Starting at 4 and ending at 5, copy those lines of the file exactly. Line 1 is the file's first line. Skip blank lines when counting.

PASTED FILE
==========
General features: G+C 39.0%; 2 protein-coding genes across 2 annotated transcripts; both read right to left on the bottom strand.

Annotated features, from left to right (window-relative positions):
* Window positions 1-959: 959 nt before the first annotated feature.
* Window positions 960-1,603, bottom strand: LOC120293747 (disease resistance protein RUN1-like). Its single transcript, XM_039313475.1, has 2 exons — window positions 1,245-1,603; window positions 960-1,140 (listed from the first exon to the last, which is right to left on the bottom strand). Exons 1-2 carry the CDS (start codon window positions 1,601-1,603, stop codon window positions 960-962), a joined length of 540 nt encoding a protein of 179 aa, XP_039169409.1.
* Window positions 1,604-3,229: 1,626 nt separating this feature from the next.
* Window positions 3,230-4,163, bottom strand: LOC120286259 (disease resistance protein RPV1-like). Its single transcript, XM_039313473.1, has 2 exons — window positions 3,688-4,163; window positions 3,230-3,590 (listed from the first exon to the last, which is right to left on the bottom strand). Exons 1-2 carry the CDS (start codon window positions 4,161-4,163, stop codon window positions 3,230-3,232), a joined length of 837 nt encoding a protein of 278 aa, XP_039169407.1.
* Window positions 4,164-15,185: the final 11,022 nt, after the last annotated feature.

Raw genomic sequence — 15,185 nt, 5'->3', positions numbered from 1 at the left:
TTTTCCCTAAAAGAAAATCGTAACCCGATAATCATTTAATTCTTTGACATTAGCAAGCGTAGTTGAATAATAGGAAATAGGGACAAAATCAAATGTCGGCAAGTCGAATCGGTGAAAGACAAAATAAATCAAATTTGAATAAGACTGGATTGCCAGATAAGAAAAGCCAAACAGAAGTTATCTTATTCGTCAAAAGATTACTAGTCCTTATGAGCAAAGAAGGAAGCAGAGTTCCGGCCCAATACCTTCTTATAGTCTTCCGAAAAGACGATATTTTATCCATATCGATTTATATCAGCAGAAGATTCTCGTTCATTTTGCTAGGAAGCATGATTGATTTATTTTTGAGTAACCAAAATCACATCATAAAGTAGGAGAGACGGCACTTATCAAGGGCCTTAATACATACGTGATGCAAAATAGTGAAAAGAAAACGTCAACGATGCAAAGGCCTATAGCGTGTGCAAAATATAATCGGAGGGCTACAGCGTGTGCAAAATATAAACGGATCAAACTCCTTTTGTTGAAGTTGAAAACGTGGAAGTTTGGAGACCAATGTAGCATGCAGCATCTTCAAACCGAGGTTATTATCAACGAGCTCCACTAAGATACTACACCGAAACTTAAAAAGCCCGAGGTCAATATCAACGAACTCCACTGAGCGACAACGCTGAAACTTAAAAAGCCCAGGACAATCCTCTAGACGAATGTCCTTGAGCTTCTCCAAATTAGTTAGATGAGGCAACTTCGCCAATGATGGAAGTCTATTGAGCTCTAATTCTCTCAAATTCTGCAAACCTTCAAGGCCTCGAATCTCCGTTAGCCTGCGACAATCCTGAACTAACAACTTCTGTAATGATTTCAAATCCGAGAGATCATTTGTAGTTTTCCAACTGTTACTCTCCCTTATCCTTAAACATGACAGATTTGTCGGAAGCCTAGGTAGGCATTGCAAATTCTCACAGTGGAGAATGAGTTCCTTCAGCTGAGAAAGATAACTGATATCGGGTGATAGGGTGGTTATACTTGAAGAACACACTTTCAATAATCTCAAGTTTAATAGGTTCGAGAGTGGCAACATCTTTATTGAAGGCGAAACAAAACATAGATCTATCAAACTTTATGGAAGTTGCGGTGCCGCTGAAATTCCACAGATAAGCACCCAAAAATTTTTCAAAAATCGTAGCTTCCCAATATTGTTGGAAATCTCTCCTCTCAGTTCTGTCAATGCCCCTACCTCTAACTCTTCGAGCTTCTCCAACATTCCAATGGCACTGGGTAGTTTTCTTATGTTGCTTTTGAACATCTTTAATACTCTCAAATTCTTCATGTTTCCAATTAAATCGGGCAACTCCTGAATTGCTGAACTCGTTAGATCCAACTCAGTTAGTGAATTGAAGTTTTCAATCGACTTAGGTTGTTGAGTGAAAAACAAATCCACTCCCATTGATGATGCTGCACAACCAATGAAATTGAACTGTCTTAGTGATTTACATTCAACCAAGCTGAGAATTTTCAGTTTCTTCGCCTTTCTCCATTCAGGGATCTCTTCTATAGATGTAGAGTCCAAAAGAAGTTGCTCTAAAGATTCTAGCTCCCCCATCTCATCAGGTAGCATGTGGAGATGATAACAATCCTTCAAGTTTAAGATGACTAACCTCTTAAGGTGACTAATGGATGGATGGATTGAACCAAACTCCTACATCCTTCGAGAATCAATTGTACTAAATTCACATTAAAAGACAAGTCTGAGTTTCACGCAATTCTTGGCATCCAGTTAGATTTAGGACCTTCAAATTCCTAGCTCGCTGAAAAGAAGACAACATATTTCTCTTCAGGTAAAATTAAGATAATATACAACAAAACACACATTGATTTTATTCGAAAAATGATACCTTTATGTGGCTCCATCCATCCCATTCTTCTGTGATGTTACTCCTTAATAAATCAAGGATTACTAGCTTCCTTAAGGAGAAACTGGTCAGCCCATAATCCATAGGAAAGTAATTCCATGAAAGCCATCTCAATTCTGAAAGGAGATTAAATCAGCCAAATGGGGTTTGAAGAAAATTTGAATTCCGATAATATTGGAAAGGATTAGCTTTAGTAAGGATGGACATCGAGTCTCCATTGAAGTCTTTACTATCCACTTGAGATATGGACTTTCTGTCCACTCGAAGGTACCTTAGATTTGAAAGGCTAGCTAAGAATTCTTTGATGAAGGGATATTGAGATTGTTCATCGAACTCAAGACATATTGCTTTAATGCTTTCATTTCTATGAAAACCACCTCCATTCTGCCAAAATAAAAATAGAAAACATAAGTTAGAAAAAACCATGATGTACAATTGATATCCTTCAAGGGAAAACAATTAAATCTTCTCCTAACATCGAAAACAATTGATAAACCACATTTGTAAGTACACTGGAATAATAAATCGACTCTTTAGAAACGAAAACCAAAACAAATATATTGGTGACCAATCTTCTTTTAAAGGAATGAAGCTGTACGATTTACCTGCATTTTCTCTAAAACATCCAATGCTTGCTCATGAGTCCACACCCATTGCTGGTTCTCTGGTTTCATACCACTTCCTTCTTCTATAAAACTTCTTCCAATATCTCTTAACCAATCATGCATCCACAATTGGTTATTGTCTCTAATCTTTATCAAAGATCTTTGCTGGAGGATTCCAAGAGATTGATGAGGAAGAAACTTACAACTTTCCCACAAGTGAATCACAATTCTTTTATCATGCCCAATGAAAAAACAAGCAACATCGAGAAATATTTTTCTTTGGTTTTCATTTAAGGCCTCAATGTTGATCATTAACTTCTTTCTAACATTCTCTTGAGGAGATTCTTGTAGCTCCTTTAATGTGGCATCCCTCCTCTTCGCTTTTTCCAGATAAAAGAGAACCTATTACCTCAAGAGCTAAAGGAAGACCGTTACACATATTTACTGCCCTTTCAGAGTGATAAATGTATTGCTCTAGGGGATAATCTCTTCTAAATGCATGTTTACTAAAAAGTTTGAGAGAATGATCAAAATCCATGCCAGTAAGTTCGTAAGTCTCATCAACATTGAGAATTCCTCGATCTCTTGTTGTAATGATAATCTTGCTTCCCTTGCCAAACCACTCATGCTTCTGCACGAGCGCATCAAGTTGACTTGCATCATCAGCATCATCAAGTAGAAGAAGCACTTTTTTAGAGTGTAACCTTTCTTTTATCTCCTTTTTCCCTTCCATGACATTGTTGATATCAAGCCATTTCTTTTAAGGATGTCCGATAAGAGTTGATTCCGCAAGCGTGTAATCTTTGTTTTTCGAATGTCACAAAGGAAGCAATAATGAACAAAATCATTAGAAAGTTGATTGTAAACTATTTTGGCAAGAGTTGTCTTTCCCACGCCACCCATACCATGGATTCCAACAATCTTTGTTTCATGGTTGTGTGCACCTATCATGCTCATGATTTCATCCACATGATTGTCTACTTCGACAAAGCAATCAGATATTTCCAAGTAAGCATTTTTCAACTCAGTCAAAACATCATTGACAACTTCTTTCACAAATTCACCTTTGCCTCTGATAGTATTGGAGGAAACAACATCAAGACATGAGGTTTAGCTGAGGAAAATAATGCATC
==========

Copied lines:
* Window positions 960-1,603, bottom strand: LOC120293747 (disease resistance protein RUN1-like). Its single transcript, XM_039313475.1, has 2 exons — window positions 1,245-1,603; window positions 960-1,140 (listed from the first exon to the last, which is right to left on the bottom strand). Exons 1-2 carry the CDS (start codon window positions 1,601-1,603, stop codon window positions 960-962), a joined length of 540 nt encoding a protein of 179 aa, XP_039169409.1.
* Window positions 1,604-3,229: 1,626 nt separating this feature from the next.